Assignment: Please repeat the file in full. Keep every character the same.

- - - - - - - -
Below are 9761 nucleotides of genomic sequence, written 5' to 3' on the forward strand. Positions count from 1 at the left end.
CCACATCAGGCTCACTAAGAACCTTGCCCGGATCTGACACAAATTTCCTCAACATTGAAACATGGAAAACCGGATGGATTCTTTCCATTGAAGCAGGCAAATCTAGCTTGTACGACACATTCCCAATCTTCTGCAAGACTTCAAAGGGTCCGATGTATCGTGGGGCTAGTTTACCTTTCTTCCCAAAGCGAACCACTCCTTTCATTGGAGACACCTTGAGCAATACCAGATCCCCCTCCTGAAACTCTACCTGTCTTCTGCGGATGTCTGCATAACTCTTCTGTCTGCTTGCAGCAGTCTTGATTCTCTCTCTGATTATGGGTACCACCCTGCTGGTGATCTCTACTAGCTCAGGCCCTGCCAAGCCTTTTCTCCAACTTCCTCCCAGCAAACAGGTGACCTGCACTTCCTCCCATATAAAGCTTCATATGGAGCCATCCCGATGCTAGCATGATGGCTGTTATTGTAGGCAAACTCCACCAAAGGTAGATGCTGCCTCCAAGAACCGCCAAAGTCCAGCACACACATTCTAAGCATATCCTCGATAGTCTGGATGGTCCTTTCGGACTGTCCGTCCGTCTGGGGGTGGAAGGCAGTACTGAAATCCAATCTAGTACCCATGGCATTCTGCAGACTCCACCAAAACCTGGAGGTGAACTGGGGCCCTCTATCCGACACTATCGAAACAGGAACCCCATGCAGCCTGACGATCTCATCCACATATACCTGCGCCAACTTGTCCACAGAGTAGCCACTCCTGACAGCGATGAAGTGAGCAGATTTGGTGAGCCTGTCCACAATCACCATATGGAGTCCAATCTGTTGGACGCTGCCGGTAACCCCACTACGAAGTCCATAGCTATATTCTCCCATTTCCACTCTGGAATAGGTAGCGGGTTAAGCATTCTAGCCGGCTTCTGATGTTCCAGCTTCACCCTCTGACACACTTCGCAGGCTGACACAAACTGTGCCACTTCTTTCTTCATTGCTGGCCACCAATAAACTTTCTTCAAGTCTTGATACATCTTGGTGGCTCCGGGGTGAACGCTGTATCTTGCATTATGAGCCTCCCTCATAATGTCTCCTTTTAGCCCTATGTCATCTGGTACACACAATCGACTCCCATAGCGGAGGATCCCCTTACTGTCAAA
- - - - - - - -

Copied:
Below are 9761 nucleotides of genomic sequence, written 5' to 3' on the forward strand. Positions count from 1 at the left end.
CCACATCAGGCTCACTAAGAACCTTGCCCGGATCTGACACAAATTTCCTCAACATTGAAACATGGAAAACCGGATGGATTCTTTCCATTGAAGCAGGCAAATCTAGCTTGTACGACACATTCCCAATCTTCTGCAAGACTTCAAAGGGTCCGATGTATCGTGGGGCTAGTTTACCTTTCTTCCCAAAGCGAACCACTCCTTTCATTGGAGACACCTTGAGCAATACCAGATCCCCCTCCTGAAACTCTACCTGTCTTCTGCGGATGTCTGCATAACTCTTCTGTCTGCTTGCAGCAGTCTTGATTCTCTCTCTGATTATGGGTACCACCCTGCTGGTGATCTCTACTAGCTCAGGCCCTGCCAAGCCTTTTCTCCAACTTCCTCCCAGCAAACAGGTGACCTGCACTTCCTCCCATATAAAGCTTCATATGGAGCCATCCCGATGCTAGCATGATGGCTGTTATTGTAGGCAAACTCCACCAAAGGTAGATGCTGCCTCCAAGAACCGCCAAAGTCCAGCACACACATTCTAAGCATATCCTCGATAGTCTGGATGGTCCTTTCGGACTGTCCGTCCGTCTGGGGGTGGAAGGCAGTACTGAAATCCAATCTAGTACCCATGGCATTCTGCAGACTCCACCAAAACCTGGAGGTGAACTGGGGCCCTCTATCCGACACTATCGAAACAGGAACCCCATGCAGCCTGACGATCTCATCCACATATACCTGCGCCAACTTGTCCACAGAGTAGCCACTCCTGACAGCGATGAAGTGAGCAGATTTGGTGAGCCTGTCCACAATCACCATATGGAGTCCAATCTGTTGGACGCTGCCGGTAACCCCACTACGAAGTCCATAGCTATATTCTCCCATTTCCACTCTGGAATAGGTAGCGGGTTAAGCATTCTAGCCGGCTTCTGATGTTCCAGCTTCACCCTCTGACACACTTCGCAGGCTGACACAAACTGTGCCACTTCTTTCTTCATTGCTGGCCACCAATAAACTTTCTTCAAGTCTTGATACATCTTGGTGGCTCCGGGGTGAACGCTGTATCTTGCATTATGAGCCTCCCTCATAATGTCTCCTTTTAGCCCTATGTCATCTGGTACACACAATCGACTCCCATAGCGGAGGATCCCCTTACTGTCAAA